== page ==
Lately I've been experimenting with "less is more". I've tried stripping down various recipes to the barest of basics to see if I could coax the ingredients to shine through. This is one of those recipes. In my experiment to get to the essence of the beet, I developed a recipe that has little more than beets in it at all. A pinch or two of sugar perks up the flavor and the broth and sour cream add body and richness.

Healthy Muffins That Taste Good. Really.

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by Susan Russo

healthymuffinsThe problem with "healthy" muffins is that they're usually bland, rubbery, or dry. I wanted to make a healthy muffin that actually tasted great. One you would want to eat. Turns out, that isn't so easy.

Healthy Muffins Take 1:

I hand Jeff a muffin to taste.

Me: "So what do you think?"

Jeff: Chewing, with a furrowed brow. "Well, they're a little bland. How much sugar did you put?"

Me: "Oh, no! I forgot to add the sugar!"

Healthy Muffins Take 2:

I hand Jeff a muffin to taste.

Me: "Are these better? I didn't forget the sugar this time."

Jeff: Chewing a lot and very, very slowly. "Well, they taste like they're good for you."

Seduced By Greek Yogurt, Fresh Fig, and Black Currant Parfaits

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by Susan Russo

figyogurtOscar Wilde said, "I can resist everything but temptation." I think he had fresh figs in mind when he said that.

Consider this: Yesterday morning at the Hillcrest farmers' market, I spotted close to a dozen people eating fresh figs as they shopped. That's because everything about fresh figs is irresistible -- their pleasingly plump stature, their velvet skin splitting with ripeness, their ambrosial pink flesh.

Despite fresh figs' high price tag, usually $4-6 per pound, San Diego shoppers couldn't get enough of them, including me. I also can't get enough of these simple, no-bake Greek Yogurt, Fresh Fig, and Black Currant Parfaits. This dessert proves that opposites attract -- sweet figs and tart black currants, syrupy honey and spicy cinnamon, and earthy rosemary and tangy lemon zest are enfolded in luscious, creamy Greek yogurt.

I just know Oscar Wilde wouldn't have been able to resist them either.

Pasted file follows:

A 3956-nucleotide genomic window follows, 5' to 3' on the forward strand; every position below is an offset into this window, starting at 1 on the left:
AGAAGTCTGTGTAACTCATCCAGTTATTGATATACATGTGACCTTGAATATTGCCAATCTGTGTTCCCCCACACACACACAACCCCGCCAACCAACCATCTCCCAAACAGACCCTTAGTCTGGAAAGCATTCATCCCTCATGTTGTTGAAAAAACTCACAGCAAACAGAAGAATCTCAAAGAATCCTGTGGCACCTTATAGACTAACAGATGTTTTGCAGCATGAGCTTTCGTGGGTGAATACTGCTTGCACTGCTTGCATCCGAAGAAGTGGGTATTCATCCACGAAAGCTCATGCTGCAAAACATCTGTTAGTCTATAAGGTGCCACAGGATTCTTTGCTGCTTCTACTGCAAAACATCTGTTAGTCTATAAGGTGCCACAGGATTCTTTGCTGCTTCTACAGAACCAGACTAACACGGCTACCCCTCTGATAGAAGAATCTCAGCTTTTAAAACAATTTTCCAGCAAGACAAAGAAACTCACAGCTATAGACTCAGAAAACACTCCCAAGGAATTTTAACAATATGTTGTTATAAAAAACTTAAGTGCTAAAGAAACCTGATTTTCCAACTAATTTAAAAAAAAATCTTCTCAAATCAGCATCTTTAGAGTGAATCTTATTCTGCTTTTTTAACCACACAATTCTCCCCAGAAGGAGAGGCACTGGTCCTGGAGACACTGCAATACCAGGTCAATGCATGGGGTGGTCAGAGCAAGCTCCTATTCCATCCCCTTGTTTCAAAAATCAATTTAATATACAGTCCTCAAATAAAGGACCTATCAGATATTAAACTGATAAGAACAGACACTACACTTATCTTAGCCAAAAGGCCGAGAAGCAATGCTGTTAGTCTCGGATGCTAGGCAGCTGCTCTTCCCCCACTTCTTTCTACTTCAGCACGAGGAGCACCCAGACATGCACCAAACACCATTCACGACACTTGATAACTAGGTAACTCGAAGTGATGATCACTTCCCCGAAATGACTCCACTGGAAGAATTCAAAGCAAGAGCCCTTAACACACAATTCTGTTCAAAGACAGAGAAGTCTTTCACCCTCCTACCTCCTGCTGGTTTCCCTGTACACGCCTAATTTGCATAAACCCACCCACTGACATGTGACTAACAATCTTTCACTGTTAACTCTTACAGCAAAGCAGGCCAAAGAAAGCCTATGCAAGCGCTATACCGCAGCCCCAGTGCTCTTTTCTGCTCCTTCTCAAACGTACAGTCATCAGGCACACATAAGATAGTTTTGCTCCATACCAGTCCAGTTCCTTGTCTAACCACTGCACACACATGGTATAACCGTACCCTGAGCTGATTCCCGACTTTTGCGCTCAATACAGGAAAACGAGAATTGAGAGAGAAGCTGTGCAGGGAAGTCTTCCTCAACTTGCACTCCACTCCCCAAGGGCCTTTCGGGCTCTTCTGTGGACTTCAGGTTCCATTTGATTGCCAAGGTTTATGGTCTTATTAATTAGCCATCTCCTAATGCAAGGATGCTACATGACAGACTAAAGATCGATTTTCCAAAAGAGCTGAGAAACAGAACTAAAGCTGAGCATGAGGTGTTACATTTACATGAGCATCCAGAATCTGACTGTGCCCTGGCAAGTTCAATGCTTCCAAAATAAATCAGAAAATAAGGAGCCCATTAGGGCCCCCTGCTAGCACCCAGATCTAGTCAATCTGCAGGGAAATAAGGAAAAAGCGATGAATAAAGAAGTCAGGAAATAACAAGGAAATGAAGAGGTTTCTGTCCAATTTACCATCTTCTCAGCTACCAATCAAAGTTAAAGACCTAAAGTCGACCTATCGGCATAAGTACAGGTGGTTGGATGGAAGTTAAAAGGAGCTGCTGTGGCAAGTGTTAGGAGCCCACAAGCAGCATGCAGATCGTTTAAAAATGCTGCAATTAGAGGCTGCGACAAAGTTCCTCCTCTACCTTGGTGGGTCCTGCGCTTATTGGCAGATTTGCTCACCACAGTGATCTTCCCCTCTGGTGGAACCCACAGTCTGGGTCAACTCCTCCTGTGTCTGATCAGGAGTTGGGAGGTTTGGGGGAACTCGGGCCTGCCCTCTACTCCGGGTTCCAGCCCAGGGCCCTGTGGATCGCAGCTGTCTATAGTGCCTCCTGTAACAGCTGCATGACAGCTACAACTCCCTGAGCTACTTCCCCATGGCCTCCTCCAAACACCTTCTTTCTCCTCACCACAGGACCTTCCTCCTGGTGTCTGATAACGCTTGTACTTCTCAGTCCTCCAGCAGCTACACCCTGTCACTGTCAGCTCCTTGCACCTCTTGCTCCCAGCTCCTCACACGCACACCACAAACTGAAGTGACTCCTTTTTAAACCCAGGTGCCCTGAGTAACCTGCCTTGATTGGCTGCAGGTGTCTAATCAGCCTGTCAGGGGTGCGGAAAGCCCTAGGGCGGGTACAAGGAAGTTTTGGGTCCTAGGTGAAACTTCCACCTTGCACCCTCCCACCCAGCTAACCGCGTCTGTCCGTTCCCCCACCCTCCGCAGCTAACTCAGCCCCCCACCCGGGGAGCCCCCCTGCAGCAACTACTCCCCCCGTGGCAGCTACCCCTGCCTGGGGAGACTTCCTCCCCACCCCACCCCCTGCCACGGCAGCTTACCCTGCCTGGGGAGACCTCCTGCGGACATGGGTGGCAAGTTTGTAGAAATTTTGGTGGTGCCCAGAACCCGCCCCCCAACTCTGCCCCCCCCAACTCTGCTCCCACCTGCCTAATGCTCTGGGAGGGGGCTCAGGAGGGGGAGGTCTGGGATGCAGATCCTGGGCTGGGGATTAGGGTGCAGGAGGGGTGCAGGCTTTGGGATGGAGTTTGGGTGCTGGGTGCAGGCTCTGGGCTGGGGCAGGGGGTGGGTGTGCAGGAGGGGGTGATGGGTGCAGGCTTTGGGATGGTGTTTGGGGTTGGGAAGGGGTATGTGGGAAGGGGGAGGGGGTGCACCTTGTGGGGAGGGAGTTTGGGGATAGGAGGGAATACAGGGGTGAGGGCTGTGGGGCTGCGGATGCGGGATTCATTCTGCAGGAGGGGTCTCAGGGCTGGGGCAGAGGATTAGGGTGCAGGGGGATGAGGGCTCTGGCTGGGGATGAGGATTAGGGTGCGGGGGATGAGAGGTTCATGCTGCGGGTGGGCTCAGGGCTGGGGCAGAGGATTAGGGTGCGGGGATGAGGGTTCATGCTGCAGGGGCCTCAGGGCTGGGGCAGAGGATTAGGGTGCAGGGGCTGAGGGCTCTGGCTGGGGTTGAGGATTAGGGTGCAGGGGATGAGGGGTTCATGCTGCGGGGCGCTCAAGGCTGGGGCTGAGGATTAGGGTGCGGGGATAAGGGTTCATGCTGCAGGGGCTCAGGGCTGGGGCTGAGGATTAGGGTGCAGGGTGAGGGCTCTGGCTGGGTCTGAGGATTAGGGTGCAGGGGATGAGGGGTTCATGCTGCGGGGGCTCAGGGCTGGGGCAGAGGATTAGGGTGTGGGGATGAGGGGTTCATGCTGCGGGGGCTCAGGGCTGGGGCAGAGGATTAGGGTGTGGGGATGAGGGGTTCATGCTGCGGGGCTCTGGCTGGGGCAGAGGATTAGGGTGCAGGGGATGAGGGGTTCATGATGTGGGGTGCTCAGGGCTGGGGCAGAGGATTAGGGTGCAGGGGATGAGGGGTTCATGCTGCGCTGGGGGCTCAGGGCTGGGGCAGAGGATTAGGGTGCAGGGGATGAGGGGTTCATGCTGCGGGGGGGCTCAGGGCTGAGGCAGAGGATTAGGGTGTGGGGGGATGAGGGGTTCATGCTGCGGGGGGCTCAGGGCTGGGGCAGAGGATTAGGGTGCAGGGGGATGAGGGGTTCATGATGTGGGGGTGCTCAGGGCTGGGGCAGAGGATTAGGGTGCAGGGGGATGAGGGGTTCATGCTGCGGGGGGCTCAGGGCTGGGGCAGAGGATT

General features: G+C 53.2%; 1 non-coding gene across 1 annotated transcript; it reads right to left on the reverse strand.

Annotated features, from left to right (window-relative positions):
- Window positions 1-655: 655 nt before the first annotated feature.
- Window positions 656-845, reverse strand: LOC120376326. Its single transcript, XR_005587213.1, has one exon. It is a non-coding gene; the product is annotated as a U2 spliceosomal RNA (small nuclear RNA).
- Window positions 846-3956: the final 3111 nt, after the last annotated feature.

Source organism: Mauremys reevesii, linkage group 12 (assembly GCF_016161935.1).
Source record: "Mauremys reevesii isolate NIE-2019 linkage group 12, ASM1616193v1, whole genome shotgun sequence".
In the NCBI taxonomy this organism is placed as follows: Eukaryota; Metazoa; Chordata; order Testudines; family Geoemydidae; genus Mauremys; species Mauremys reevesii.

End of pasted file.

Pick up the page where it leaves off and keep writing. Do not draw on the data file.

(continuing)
Grilled Plum Salad with Brandy Mint Vinaigrette

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by Cathy Pollak

plumsaladI love plums. Love them. They are so versatile, good both savory and sweet. I also love a good salad and am always willing to try something new in this arena as well.

The key to a decent dressing is good olive oil. There is no question it elevates the salad to new heights. It can also mercilessly drag it down when not up to par. A good extra-virgin olive oil is key to this Grilled Plum Salad with Brandy-Mint Vinaigrette. The ingredients are few, so quality matters.

When I made the dressing, I sort of felt like it needed something else, another flavor. But then I stepped back and looked at the other ingredients going into this salad; bacon, grilled plums, goat cheese, toasted pecans and peppery arugula. I decided to hold off adding anything and I’m glad I did.

This salad exploded with flavor. A bite with plum, cheese, arugula, nut and vinaigrette….yum. However, it’s definitely a grown up salad with the brandy addition. The perfect starter for a special dinner.

Try it for yourself when you have some time. 

Skillet Boneless Pork Chops with Rosemary Peaches

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by Susan Russo

porkpeachesI have always associated peaches with July and August. That is until a few years ago when I discovered the most succulent peaches I ever tasted -- in September.

Peach season in California is long and abundant; it runs from May to October and peaks from July through September. In general, peaches are picked early to withstand shipping and to have a longer shelf life. The problem is when you take home many of these peaches, they are as hard as a rock (and taste like one too). That's why buying locally grown peaches is a better option when possible.

A couple of years ago at a local farmers' market I discovered Summerset peaches, which peak in September. Like a California sunset, these fruits are a dazzling blend brilliant reds, warm oranges, and golden yellows. In addition to being visually beautiful, they emit a delicate floral aroma and are amazingly juicy and succulent, as if warmed by the sun.

Sweet Potato Pound Cake

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by Susan Salzman

BUNDTS spotato2I always look forward to Thanksgiving. Sharing the holday with my family, extended family, and a handful of friends. Each year, my sister-in-law and I alternate with hosting it. I do like having it my house because it makes me organize my clutter, clean where I wouldn’t normally clean, and repair whatever seems to be broken at the moment.

This year I will be a guest. Yet, I am not off the hook with contributing to the meal. Volunteering to make Rustic Herb Stuffing, Cranberry-Raspberry Relish, Pecan Pie, and a delicious Sweet Potato Casserole with a Pecan Crumble.  YUM!  The rest of the meal was equally delicious; roast turkey, roasted brussel sprouts, butternut squash soup, carmelized string beans with hazelnuts, and the list goes on.

For the Sweet Potato Casserole, I had roasted way too many sweet potatoes and after peeling and ricing them I realized I had gone a bit overboard. With left overs on hand, I was inspired to create something new. In the past, I have made muffins, waffles, and pancakes, but today I chose to make a pound cake.

Using pantry staples, I whipped up the batter in minutes and made 6 mini bundts and 2 small loaves. This cake is so light and airy and down right delicious. To date, this is one of my favorites.